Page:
Mobile
1/15/2014
02:03 PM
Connect Directly
Google+
Twitter
RSS
E-Mail
50%
50%

Feds Fail To Secure Mobile Devices

New study finds one-third of government workers use public WiFi and one-fourth don't password-protect the devices.

The federal government may have specific policies for security, but many of its users aren't adopting secure mobile practices and behaviors, according to a new study by the Mobile Work Exchange.

The public-private partnership's study, which was commissioned by Cisco Systems, is based on data gathered from the Mobile Work Exchange's self-assessment tool for organizations to measure the security of their mobile workforce. The report focused on tablets, smartphones, and laptops, and found that 90% of government users who were assessed by the tool use at least one of those devices for work.

More than 40% of government users are putting their agencies and devices at risk, according to the report, which encompassed 155 users and 30 different government agencies, mostly civilian. On the flip side, 86% lock their computers when they leave their desks and 78% store files in a secure place.

More than 30% use public wireless networks, the study found, 52% don't use multifactor authentication or encrypt their data, and 25% don't use passwords for their mobile devices

Read the rest of this story on Dark Reading.

Comment  | 
Print  | 
More Insights
Comments
Threaded  |  Newest First  |  Oldest First
WKash
50%
50%
WKash,
User Rank: Apprentice
1/15/2014 | 2:33:58 PM
Careful with the numbers
The warning from this report is fair.  Whether the magnitude of the problem is correct is another story.  These public-private research reports need to be viewed carefully as the numbers, and nature of respondents, is hardly statistically representative of government employees.

The fine print reveals: This report "reflects the calculator inputs of 155 individual government responses and 30 agency responses...and 97 individual and 24 organization responses from the private sector.  You can download the full study, by registering, which is the less obvious point of these research projects, at www.mobileworkexchange.com/2014tracker
.

 
Thomas Claburn
50%
50%
Thomas Claburn,
User Rank: Moderator
1/15/2014 | 3:38:37 PM
Re: Careful with the numbers
Are these figures really any different than those in the private sector?
Register for Dark Reading Newsletters
Partner Perspectives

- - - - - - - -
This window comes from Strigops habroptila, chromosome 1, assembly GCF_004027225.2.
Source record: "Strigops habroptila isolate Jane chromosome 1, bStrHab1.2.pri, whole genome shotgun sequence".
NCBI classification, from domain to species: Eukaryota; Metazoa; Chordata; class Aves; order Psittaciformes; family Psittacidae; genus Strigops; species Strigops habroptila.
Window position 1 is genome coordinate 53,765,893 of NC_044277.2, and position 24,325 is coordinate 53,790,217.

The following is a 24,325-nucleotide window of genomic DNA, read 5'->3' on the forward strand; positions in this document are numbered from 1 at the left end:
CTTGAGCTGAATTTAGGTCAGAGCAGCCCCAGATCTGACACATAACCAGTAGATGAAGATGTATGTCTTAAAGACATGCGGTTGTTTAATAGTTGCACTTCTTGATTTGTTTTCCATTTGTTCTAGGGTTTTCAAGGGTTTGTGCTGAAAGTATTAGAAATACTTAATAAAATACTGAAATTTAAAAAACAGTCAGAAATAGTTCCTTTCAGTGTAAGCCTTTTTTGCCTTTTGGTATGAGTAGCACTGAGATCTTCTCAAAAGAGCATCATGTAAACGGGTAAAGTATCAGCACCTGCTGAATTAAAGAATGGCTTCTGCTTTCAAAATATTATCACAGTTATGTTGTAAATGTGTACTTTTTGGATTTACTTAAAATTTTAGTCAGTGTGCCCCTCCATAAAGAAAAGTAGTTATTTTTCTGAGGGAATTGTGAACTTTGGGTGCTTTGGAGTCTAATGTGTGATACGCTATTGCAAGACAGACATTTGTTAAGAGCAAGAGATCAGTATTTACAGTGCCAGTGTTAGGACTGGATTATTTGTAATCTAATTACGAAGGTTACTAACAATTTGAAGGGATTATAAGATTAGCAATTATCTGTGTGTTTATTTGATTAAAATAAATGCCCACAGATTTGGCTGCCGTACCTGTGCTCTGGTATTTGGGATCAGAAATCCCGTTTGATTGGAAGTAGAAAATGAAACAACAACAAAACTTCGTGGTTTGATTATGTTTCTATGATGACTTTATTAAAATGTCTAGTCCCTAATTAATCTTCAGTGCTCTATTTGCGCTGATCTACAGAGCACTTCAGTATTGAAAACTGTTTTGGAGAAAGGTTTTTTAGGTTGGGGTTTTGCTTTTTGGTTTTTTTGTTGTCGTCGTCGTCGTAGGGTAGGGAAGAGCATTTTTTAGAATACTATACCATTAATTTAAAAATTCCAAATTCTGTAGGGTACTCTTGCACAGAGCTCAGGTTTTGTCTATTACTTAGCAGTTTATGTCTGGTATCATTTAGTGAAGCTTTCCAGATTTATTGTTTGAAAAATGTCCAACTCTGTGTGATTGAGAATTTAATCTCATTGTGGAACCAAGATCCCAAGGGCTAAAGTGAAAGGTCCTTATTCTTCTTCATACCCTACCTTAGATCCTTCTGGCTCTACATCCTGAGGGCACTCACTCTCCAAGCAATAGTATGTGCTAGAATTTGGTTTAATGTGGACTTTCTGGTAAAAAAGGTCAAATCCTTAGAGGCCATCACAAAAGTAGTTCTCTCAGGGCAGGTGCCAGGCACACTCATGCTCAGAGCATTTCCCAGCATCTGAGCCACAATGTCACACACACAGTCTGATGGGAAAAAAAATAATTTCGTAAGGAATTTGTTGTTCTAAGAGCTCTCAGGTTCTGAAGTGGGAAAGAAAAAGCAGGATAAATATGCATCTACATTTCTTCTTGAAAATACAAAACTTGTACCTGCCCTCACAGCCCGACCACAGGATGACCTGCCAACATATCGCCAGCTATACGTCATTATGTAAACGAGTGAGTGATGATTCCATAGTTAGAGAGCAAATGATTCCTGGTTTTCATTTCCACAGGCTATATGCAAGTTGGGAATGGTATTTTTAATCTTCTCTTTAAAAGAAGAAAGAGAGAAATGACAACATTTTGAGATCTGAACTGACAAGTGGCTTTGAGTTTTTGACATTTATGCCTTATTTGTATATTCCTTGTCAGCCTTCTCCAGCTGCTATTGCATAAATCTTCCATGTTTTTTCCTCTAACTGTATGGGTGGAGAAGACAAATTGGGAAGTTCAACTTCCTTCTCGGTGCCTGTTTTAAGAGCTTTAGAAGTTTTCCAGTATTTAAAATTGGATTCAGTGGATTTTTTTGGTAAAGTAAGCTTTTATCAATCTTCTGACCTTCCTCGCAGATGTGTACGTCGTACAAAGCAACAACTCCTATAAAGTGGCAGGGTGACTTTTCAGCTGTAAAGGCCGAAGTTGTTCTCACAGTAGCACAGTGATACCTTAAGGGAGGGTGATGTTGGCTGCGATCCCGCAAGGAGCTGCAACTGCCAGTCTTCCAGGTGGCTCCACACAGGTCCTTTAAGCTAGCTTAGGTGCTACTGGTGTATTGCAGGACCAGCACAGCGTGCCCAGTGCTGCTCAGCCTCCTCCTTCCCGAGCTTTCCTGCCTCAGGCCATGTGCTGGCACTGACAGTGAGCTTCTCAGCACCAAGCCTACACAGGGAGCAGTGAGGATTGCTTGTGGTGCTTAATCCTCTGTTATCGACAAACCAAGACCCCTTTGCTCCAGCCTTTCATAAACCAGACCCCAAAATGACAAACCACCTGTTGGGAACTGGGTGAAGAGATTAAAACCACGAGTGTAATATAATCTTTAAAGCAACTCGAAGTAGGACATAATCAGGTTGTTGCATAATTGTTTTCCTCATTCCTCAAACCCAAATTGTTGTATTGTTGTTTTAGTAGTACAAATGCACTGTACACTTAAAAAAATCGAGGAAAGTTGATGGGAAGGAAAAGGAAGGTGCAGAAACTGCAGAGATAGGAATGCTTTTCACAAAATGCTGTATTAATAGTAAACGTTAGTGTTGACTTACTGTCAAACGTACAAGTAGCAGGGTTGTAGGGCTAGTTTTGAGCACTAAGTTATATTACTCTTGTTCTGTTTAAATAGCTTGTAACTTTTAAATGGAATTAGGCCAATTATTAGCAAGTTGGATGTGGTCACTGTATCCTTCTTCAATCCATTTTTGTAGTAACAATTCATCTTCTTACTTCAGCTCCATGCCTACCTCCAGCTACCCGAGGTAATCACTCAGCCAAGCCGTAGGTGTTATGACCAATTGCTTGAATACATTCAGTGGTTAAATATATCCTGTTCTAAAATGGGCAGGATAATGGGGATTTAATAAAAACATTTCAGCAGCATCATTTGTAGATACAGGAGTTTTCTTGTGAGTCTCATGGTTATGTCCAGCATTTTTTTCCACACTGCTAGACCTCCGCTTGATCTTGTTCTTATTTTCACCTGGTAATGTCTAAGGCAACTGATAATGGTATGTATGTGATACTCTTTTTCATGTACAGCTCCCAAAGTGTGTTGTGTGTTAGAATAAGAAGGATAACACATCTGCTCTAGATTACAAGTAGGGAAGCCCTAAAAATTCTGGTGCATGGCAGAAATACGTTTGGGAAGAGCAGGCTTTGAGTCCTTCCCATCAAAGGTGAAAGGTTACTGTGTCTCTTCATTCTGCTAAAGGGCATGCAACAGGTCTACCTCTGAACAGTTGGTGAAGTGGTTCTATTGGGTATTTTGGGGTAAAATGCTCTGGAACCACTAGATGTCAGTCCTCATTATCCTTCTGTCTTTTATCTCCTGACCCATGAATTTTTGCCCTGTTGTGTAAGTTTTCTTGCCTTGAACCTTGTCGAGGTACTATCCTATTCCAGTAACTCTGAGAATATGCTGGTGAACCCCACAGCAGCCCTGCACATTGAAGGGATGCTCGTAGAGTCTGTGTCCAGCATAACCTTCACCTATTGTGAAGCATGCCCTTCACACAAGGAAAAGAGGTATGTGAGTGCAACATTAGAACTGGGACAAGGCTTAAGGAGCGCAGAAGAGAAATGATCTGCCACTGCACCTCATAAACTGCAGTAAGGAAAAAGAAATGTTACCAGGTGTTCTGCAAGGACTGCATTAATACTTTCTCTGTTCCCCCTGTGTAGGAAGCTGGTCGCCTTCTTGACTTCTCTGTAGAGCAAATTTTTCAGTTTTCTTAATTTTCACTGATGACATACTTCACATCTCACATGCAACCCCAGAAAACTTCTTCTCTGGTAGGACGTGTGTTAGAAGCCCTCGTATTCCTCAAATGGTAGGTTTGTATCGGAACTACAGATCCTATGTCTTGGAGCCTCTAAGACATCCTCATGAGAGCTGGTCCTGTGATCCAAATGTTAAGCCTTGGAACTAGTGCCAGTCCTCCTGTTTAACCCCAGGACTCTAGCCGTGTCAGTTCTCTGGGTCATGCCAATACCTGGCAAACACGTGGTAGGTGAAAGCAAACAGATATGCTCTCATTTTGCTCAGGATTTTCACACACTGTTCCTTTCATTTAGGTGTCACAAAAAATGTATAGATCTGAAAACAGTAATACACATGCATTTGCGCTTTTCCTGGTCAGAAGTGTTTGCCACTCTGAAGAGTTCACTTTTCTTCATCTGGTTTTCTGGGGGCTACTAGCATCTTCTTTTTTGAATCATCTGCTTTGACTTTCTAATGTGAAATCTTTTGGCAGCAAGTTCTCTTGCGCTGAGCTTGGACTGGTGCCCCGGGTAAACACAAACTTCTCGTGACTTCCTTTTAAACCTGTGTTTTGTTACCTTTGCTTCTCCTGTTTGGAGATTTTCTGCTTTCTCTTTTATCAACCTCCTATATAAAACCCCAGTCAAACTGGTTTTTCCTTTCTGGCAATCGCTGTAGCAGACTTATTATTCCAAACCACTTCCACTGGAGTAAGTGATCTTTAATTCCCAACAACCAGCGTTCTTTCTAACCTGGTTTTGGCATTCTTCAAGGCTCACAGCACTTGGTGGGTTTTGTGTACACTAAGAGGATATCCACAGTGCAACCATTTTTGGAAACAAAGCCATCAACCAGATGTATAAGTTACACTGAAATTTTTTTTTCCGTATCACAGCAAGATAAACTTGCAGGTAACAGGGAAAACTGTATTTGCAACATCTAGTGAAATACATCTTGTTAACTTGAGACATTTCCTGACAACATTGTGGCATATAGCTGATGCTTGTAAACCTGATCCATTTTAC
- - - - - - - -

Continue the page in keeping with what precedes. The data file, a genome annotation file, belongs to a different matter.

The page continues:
What's This?
In a digital world inundated with advanced security threats, Intel Security seeks to transform how we live and work to keep our information secure. Through hardware and software development, Intel Security delivers robust solutions that integrate security into every layer of every digital device. In combining the security expertise of McAfee with the innovation, performance, and trust of Intel, this vision becomes a reality.

As we rely on technology to enhance our everyday and business life, we must too consider the security of the intellectual property and confidential data that is housed on these devices. As we increase the number of devices we use, we increase the number of gateways and opportunity for security threats. Intel Security takes the “security connected” approach to ensure that every device is secure, and that all security solutions are seamlessly integrated.
Featured Writers
White Papers
Cartoon
Current Issue
Dark Reading's October Tech Digest
Fast data analysis can stymie attacks and strengthen enterprise security. Does your team have the data smarts?
Flash Poll
Containing Corporate Data on Mobile Devices
Containing Corporate Data on Mobile Devices
If you’re still focused on securing endpoints, you’ve got your work cut out for you. WiFi network provider iPass surveyed 1,600 mobile workers and found that the average US employee carries three devices -- a smartphone, a computer, and a tablet or e-reader -- with more than 80% of them doing work on personal devices.
Video
Slideshows
Twitter Feed
Dark Reading - Bug Report
Bug Report
Enterprise Vulnerabilities
From DHS/US-CERT's National Vulnerability Database
CVE-2014-7298
Published: 2014-10-24
adsetgroups in Centrify Server Suite 2008 through 2014.1 and Centrify DirectControl 3.x through 4.2.0 on Linux and UNIX allows local users to read arbitrary files with root privileges by leveraging improperly protected setuid functionality.

CVE-2014-8346
Published: 2014-10-24
The Remote Controls feature on Samsung mobile devices does not validate the source of lock-code data received over a network, which makes it easier for remote attackers to cause a denial of service (screen locking with an arbitrary code) by triggering unexpected Find My Mobile network traffic.

CVE-2014-0619
Published: 2014-10-23
Untrusted search path vulnerability in Hamster Free ZIP Archiver 2.0.1.7 allows local users to execute arbitrary code and conduct DLL hijacking attacks via a Trojan horse dwmapi.dll that is located in the current working directory.

CVE-2014-2230
Published: 2014-10-23
Open redirect vulnerability in the header function in adclick.php in OpenX 2.8.10 and earlier allows remote attackers to redirect users to arbitrary web sites and conduct phishing attacks via a URL in the (1) dest parameter to adclick.php or (2) _maxdest parameter to ck.php.

CVE-2014-7281
Published: 2014-10-23
Cross-site request forgery (CSRF) vulnerability in Shenzhen Tenda Technology Tenda A32 Router with firmware 5.07.53_CN allows remote attackers to hijack the authentication of administrators for requests that reboot the device via a request to goform/SysToolReboot.

Best of the Web
Dark Reading Radio
Archived Dark Reading Radio
Follow Dark Reading editors into the field as they talk with noted experts from the security world.